One of the plot points in Michael Innes's Lord Mullion's Secret involves miniatures by Nicholas Hilliard, a painter or limner at Elizabeth I's court (Hilliard's self portrait left). Although miniatures are small, the word actually derives from the Latin 'minium', meaning red lead. Since red lead was mainly used for illuminated manuscripts and small portable paintings, the word gradually took on the meaning 'small'.
The largest collection of Hilliard miniatures is in London's Victoria and Albert Museum. Every detail in miniatures is significant. Perhaps Hilliard's most famous work is the portrait below of an anonymous young man in a rose garden. For a discussion see this article from the V&A.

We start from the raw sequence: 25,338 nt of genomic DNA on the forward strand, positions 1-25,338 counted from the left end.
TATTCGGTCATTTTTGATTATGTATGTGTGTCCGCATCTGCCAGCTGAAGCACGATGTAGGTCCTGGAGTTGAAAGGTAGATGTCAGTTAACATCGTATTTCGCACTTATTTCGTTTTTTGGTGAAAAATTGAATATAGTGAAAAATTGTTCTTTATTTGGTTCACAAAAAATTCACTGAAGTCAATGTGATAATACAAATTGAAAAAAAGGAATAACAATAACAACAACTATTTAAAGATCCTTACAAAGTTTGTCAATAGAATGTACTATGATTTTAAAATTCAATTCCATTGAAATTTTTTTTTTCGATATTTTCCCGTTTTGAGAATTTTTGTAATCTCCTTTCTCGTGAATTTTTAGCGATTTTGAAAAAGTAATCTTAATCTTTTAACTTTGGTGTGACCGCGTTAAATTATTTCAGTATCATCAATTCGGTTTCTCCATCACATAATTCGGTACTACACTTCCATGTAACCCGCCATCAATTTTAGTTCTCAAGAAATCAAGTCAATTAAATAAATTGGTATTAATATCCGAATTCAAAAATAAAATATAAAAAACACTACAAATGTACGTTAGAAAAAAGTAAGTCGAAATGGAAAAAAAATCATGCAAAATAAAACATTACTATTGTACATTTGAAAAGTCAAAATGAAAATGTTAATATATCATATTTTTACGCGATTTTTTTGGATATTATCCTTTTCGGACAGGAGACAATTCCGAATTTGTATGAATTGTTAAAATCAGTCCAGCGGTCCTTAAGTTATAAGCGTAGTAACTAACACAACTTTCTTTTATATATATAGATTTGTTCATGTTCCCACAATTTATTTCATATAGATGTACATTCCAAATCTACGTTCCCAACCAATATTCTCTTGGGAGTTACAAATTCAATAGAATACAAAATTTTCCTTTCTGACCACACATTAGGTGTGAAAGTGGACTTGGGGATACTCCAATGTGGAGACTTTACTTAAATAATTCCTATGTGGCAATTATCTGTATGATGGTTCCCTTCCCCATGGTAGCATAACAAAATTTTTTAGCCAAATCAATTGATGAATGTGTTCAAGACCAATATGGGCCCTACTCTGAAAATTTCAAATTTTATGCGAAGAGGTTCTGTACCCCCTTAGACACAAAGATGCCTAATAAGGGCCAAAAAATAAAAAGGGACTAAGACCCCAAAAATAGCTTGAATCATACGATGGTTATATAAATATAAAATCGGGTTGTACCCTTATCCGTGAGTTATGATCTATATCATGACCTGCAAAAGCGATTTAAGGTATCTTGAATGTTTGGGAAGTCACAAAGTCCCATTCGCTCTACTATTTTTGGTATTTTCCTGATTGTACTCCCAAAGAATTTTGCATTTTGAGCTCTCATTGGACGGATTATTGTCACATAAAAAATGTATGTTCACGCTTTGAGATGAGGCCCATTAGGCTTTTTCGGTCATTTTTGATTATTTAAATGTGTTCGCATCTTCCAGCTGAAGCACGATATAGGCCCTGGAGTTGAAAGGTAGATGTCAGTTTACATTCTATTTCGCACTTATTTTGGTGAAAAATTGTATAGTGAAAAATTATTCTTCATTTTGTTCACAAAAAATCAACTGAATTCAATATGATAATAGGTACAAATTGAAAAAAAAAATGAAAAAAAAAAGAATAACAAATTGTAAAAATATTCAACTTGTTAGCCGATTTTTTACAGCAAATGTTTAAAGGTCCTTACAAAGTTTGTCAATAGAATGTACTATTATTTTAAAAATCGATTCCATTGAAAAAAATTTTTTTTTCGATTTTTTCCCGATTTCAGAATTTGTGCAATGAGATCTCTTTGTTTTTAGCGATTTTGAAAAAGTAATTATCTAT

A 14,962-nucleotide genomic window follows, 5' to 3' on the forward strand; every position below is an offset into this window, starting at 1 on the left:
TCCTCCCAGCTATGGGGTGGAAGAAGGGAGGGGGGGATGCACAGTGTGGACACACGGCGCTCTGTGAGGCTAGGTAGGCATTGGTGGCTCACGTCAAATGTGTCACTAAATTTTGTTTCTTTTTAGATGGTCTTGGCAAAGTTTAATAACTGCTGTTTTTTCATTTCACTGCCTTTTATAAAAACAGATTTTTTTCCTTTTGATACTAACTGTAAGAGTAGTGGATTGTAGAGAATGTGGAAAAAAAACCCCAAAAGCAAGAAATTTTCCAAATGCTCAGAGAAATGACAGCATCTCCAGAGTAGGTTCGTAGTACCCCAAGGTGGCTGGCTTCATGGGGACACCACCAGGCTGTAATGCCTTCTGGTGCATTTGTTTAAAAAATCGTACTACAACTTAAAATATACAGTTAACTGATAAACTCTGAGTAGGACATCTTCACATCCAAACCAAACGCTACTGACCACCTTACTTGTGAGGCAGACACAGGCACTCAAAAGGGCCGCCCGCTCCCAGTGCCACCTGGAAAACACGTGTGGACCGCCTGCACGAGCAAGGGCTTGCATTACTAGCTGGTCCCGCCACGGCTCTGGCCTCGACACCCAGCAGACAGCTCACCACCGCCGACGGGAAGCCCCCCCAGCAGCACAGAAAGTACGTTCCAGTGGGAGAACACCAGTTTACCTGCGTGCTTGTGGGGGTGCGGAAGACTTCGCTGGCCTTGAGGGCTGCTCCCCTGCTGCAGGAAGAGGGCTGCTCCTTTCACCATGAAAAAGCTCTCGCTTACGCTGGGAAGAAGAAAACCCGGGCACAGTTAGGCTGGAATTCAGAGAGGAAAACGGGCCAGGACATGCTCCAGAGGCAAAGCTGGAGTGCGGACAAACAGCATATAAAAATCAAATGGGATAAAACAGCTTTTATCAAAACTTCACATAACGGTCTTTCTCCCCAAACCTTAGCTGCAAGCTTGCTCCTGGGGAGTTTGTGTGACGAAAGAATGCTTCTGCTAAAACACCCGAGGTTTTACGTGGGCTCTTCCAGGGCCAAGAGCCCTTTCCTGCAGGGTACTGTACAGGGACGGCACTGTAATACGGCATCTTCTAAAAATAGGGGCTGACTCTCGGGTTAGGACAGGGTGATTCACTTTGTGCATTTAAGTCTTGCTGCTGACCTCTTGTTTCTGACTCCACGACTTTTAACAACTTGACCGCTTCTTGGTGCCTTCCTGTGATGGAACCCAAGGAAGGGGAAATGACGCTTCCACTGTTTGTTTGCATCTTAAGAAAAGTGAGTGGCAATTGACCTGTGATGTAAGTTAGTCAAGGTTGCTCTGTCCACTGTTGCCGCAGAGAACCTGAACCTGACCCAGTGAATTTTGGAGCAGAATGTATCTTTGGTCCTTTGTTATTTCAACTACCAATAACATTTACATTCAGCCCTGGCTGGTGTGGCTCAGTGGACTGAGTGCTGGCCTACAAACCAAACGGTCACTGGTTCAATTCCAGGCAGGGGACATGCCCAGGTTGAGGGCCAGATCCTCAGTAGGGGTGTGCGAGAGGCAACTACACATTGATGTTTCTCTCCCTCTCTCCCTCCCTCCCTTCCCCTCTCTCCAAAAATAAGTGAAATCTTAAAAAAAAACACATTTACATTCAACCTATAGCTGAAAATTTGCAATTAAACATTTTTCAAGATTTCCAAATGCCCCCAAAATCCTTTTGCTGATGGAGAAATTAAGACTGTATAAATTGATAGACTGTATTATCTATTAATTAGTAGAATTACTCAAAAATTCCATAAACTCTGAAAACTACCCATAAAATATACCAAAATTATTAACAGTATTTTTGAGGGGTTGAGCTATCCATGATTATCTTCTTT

The Guardian discusses this Hilliard miniature from the V&A of a young man against a background flames, while The Independent discusses the miniature below, also from the V&A.
Timea Tallian and Alan Derbyshire of the V&A discuss Hilliard's techniques based on experimental reconstructions. Unfortunately, Hilliard's own work, "Treatise on the Arte of Limning", is not online.
The YouTube video below shows a selection of Hilliard's work to the tune of Greensleeves:
Good news for culture in the small print of the Queen's Speech - The headlines of the Queen's Speech have been rather dreary, and in truth one can only feel sorry for the dear old Queen for having to read the "limp" thing ...
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